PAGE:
The rags-to-riches legend of Cosmos from 2017 (turning a $17 million token sale into roughly $104 million by 2019) almost came to an end in February 2020 when the interoperability project’s co-founders engaged in a scathing feud.
Jae Kwon accused Zaki Manian of blasphemy, arguing over whether this software was “godly” and demanding that Manian renounce his “self-professed godliness.” (This is a quasi-religious industry, after all. Kwon did not respond to requests for comment by press time.) Many tokens are blatantly tethered to their celebrity creators. Would Cosmos fade into the already expansive graveyard of once-hyped token projects?
Don’t put dirt on that grave just yet.
Manian said it was “pointless to continue with the current corporate structure” at Tendermint, adding the dramatic yet amicable breakup split the founding team into three companies, which may benefit Cosmos.
According to the Interchain Foundation (ICF), the Swiss foundation that shepherds the project’s ICO earnings, Cosmos blockchain technologies were used to “secure” $6 billion worth of assets by July 2020.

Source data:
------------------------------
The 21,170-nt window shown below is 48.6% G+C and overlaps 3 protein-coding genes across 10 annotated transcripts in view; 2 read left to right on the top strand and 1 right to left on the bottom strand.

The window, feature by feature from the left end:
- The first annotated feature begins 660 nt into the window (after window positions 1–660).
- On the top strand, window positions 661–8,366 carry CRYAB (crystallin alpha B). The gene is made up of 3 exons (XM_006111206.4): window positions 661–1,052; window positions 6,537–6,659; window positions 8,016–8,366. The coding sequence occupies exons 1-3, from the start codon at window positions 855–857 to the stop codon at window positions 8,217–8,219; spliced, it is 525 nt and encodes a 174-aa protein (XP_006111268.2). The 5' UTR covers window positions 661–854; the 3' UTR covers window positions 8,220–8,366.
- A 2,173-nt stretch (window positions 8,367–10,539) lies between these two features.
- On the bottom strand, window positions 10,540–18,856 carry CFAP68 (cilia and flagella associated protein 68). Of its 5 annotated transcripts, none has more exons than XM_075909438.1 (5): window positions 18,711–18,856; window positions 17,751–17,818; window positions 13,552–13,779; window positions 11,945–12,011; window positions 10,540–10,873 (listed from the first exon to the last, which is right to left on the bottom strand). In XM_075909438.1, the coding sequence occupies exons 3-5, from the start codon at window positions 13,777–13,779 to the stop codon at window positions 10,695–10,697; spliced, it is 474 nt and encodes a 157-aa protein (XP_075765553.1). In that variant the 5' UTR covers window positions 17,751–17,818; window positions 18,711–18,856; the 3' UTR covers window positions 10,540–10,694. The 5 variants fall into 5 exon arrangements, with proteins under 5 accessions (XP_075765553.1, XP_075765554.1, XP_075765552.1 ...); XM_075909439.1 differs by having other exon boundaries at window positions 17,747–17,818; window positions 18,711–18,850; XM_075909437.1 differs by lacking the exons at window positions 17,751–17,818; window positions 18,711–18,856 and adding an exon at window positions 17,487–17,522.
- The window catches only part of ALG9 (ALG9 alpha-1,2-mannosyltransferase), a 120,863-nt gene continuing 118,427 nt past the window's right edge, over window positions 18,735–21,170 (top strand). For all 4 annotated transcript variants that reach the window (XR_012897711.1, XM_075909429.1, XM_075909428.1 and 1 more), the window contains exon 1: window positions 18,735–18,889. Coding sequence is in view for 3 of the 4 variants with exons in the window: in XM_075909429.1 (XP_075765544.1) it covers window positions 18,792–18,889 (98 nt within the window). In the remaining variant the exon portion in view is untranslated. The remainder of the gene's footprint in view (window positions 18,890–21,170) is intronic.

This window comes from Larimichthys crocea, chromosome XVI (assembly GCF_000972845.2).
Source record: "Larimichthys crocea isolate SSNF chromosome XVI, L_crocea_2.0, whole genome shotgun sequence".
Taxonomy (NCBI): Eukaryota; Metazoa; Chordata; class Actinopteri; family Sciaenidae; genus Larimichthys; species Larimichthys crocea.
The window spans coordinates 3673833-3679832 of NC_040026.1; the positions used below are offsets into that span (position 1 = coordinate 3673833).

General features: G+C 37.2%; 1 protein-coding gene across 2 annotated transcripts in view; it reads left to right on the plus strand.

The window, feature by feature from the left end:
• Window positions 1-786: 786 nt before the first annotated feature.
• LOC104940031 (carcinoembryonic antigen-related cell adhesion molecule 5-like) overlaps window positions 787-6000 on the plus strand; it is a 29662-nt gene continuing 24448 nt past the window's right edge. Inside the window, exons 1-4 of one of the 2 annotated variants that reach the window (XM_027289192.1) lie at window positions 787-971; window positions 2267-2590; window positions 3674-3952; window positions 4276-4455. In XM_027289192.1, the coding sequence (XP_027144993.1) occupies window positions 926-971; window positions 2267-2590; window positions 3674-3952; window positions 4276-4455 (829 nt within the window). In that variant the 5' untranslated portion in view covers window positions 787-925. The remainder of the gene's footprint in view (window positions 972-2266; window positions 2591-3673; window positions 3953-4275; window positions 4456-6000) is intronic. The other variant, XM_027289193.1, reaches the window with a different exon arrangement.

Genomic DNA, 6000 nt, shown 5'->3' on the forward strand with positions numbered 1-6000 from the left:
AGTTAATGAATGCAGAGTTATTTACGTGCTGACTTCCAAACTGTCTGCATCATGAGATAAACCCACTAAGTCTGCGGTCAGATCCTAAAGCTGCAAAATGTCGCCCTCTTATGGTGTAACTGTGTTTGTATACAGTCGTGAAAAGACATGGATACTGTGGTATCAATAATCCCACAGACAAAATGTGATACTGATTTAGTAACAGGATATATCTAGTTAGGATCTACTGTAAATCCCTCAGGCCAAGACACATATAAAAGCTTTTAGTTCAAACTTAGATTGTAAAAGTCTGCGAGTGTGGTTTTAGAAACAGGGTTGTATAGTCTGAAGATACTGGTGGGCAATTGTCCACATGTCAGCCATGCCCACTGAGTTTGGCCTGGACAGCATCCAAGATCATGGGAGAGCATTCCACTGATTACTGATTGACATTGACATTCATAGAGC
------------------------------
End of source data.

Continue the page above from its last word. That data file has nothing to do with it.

The foundation committed nearly $15 million so far in 2020, on 36 grants to software developers like the team at Tendermint. ICF plans to continue ongoing grant evaluations throughout the year.
There’s no denying this initial coin offering (ICO) project from 2017 is still impacting real people and their assets.
Kwon continues to spearhead Tendermint’s work on software development, as does Manian’s startup, Iqlusion, and a few other companies like Althea and Chainsafe. Plus, the non-profit created a startup in Berlin, Interchain GmbH, now staffed by former Tendermint technologists working on the same goals as 2019.
“The whole engineering team working on the consensus algorithm moved over to Interchain GmBH when it started,” said Tess Rinearson, VP of…